Navigating through the next phase in life
A friend of mine recently revealed to me that she quit her job, and I was tempted to ask her this question; What’s Next? You see, I just finished serving my country about two weeks ago through the NYSC program. When I moved back home last year, I dreaded this process. In Nigeria, you can’t work, if you don't have an NYSC certificate. Before I started serving, when people asked me; so what's next? I always replied—NYSC. That was the most straightforward response to give because that was the obvious next step.
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Then the one year I spent, serving Nigeria flew by so quickly, that I am now being asked continuously this dreaded question—What’s Next? I can’t tell you how many times I’ve heard it, it’s like with each passing conversation, I am always plagued with this question. And it can begin to put unnecessary pressure on a person. It is okay not to know what is going to happen next, for a period of time. It is okay to take time and figure out what you want to do in the next stage of your life. Don't give in to societal pressure; focus on your personal journey to the destination that was carefully mapped out for you.
For me, I already know what I want to do; I already know what my purpose here on earth is. But I may not be comfortable enough, sharing it with the entire world yet. Sometimes when you share your hopes and dreams with people, it gets dashed. People say things like—yes that's great, but isn't that a hobby? Or after all the money that was spent on your education, that is what you want to do? They might be well-meaning people, with no intentions to bring down your morale, but if you pay attention to them, it might drive you down the wrong path.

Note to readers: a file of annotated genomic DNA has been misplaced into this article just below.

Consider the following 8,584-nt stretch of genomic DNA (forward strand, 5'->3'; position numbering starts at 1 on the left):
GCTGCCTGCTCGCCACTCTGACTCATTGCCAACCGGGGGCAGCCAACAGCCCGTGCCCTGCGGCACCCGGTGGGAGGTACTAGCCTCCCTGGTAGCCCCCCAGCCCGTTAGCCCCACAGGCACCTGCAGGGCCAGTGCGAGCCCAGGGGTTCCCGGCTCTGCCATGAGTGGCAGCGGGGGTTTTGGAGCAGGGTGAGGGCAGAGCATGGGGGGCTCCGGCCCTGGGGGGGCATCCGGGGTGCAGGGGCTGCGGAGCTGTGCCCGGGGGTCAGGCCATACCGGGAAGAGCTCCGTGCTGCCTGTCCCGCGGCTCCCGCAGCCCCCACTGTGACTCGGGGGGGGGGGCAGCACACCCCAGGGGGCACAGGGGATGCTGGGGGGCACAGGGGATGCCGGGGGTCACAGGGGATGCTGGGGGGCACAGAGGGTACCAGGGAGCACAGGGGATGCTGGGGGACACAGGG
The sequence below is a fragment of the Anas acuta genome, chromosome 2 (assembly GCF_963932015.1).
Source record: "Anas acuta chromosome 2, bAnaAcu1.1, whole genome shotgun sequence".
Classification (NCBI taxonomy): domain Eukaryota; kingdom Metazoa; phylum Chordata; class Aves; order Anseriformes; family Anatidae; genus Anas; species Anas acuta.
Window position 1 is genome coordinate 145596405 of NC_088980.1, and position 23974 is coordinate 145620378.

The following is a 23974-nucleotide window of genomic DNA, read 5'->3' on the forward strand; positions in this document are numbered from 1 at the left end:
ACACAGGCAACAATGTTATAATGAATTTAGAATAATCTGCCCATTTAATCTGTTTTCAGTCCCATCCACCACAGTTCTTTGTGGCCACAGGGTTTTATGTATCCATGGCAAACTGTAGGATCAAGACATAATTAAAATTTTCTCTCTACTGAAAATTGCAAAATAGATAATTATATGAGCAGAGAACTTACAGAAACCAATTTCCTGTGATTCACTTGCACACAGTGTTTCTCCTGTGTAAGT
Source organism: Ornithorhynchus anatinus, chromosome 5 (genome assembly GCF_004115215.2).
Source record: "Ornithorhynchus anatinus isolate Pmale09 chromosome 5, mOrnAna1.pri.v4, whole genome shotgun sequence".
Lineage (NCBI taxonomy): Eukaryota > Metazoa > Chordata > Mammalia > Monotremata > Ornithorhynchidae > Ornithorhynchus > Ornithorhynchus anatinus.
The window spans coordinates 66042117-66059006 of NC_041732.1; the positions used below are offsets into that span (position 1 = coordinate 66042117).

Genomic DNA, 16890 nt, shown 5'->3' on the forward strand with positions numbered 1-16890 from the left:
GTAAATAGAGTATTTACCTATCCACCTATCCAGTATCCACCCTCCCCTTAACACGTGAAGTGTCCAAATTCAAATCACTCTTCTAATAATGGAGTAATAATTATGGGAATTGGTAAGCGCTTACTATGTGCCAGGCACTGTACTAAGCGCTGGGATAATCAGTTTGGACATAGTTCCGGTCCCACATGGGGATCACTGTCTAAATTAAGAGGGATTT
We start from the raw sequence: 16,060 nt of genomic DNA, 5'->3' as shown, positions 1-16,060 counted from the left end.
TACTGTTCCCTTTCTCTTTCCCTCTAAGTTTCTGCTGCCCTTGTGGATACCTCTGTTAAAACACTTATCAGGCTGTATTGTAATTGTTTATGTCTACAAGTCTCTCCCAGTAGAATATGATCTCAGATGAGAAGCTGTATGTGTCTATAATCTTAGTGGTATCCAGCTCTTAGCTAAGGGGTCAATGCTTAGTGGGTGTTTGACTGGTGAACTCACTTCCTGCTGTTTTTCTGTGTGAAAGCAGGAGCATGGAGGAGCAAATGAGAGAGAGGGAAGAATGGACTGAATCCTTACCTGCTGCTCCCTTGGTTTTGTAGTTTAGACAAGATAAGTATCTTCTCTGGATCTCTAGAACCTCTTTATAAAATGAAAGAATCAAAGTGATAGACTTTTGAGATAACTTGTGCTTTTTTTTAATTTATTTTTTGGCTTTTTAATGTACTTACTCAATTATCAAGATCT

I think the right questions to ask a person, when you see them at a crossroads, should be; what are you passionate about? What are your dreams? What do you want to accomplish? What do you want to be remembered here on earth for? Then depending on the answers they give, you can help stir them in the right direction. Most people, especially in Africa, want their children to work for prominent companies. They want them to have all the relevant titles, and there is nothing wrong with that. But that is their own dream, and vision for another person’s life. What should be taken more seriously is how you see yourself, where you see yourself, and how you can improve yourself to become that person you want to be.
Not everyone was created to be an Engineer, doctor, lawyer, lecturer, pastor and so on. We are all very diverse and unique. We were all designed for different purposes. Rather than put more pressure on a person, who already feels pressured, even if you don’t know it; help stir them in the right direction. And if you are older and more experienced, share your journey with them on how you got to where you are, and why you chose the field you are in, and the challenges you faced as well. That will be a better and liberating conversation to have, than just asking the mere question—What’s Next?
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